NIPPON Kichi - 日本吉

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2007/12/14


ベンガラ Bengara Bengara

Jp En

Bengara is inorganic red pigment whose main ingredient is iron oxide, Fe2O3, and it is the oldest coloring agent known to mankind.
Bengara is written弁柄, in some cases紅殻, in Kanji and is also known as Indian Red and Venetian Red.
Bengara was thought to be introduced from China, via the Korean peninsula, into Okinawa. The name Bengara was believed to have been derived from Bengal, the Indian province that most of the iron oxide came from.
Bengara’s ingredient, iron oxide Fe2O3, was produced naturally more than any other iron oxide based coloring agents. However because its mineral composition is very similar to that of red rust from iron, nowadays artificially composed dyes have become more common than naturally produced ones.  Nariwa-cho, Takahashi, Okayama Prefecture, is the only remaining place in Japan that still produces Bengara naturally.
In ancient time, Bengara was rare and much treasured as a noble color. Shuri Castle in Okinawa is known to have Bengara red color. Because Bengara was superior for coloring and sealing as well as resistant to heat and water, it was applied to wooden buildings to prevent aging damage.
The color of Bengara might lack certain brightness more common in other red based pigments, but its flamboyance today still keeps holding people’s affection.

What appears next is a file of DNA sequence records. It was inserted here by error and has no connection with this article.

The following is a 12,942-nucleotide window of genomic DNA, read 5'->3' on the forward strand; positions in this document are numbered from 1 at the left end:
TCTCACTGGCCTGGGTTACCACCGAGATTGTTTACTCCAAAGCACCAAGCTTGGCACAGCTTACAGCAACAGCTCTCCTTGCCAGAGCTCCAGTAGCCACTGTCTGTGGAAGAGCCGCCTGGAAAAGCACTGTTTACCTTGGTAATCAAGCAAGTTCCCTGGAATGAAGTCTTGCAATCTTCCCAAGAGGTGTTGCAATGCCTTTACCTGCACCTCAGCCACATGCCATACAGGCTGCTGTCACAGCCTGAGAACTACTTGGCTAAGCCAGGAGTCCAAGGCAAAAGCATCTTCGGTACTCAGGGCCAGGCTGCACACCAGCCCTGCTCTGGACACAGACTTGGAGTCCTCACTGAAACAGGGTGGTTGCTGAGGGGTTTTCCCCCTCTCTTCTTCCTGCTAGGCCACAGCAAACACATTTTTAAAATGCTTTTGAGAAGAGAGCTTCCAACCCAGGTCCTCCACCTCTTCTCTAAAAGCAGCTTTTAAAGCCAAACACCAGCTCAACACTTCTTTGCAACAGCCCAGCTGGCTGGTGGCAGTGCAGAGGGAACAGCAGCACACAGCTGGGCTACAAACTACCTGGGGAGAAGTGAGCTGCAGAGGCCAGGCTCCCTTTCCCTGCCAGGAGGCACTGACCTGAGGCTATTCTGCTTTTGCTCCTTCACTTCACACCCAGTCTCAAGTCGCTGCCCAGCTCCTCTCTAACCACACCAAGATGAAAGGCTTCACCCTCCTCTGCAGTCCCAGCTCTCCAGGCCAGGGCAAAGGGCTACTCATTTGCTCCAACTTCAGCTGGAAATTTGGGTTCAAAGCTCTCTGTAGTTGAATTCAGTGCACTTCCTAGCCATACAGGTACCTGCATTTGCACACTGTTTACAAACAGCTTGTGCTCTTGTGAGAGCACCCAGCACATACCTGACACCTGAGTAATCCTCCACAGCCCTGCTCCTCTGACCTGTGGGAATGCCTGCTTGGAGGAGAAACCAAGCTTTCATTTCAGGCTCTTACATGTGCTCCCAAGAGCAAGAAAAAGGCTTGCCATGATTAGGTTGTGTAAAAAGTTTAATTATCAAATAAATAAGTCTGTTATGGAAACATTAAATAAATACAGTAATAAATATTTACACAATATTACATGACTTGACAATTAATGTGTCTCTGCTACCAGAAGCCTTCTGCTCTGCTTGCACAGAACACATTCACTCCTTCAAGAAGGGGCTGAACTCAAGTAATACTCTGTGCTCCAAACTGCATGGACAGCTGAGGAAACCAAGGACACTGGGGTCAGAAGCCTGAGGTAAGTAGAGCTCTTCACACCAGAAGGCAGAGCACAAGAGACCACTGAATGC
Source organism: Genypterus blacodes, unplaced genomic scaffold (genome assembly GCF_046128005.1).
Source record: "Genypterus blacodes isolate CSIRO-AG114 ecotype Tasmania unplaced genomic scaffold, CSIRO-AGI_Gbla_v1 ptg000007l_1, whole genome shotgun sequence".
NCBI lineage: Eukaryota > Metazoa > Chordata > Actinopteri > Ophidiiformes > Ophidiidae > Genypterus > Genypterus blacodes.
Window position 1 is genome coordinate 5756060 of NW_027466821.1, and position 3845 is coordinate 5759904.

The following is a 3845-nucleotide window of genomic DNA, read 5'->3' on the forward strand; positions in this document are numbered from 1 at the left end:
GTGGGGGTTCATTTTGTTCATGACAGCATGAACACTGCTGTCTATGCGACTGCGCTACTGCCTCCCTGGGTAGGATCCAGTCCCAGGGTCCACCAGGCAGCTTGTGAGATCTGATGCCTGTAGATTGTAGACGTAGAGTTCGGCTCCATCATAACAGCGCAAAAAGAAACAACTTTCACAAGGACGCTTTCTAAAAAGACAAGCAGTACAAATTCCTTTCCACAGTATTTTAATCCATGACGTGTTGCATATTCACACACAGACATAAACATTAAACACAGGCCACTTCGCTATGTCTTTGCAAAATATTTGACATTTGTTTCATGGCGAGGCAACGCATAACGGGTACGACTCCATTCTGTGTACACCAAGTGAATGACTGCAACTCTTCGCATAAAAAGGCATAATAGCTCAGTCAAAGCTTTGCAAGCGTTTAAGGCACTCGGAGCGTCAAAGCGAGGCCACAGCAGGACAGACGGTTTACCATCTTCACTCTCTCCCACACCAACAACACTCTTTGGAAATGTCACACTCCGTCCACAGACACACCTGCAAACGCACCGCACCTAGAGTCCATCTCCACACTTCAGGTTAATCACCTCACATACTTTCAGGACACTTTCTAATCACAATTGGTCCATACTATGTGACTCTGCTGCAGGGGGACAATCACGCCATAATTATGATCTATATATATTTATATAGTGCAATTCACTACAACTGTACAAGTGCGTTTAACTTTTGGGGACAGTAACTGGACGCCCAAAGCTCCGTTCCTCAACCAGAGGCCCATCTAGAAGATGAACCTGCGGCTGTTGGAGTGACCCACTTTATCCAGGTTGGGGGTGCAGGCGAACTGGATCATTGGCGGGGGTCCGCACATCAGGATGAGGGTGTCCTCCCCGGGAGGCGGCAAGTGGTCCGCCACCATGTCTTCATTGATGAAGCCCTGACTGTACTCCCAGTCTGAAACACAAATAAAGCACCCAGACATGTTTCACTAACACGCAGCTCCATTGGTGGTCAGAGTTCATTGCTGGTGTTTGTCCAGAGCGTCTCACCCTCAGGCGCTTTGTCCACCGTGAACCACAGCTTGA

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2007/1/19


三十間長屋 Sanjikken-nagaya The Sanjikken-Nagaya (30-Ken Warehouse)

Jp En

Inside Kanazawa Castle grounds near the old castle keep are the remains of a 'sanjikken-nagaya' warehouse. This two-storey building is 65m long and 5.5m wide, and was originally built for military purposes. It is said that it had been first used for storing rice, then for storing muskets.

The building is a single structure with the entrance on the south side. The roof is made of lead tiles and the hips of the white-washed walls are decorated with 'sea cucumber' tiles. Across the hip of the wall of the second storey lies a keel of lead tiles.

It is said that there were once 14 warehouses in all inside the grounds of Kanazawa Castle including the one above, so it can be imagined that the view at the time would have been grand.

The single surviving sanjikken-nagaya was rebuilt in Annsei 5 (1858), leaving it and the Ishikawa Gate the only original remains in existence in the castle grounds. The Sanjikken-nagaya was designated as an Important National Cultural Asset in Showa 32.
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2007/1/6


出雲大社 Izumoooyashiro Izumo Shrine

Jp En

The main deity at Izumo Shrine in Shimane Prefecture, is known as the god of luck, peace, relationships, agriculture andmedicine. Within the grounds of the shrine, are structures built in the ‘shinkoden’ style, which means ‘luck from god’. They are two-storied and include the treasure hall, which exhibits treasures that prove the development of the Izumo Shrine. The main building, which is designated as a national treasure, is now 24m high, yet it is said that it was once twice the height, at 48m. Excavation in progress has proved this, with the discovery of a  gigantic column on the site. On March 19,  2007, the Shimane Museum of Ancient Izumo opened just beside the shrine and exhibits the original column of the main sanctuary. About 600,000 people visit the shrine during the first three days of the New Year
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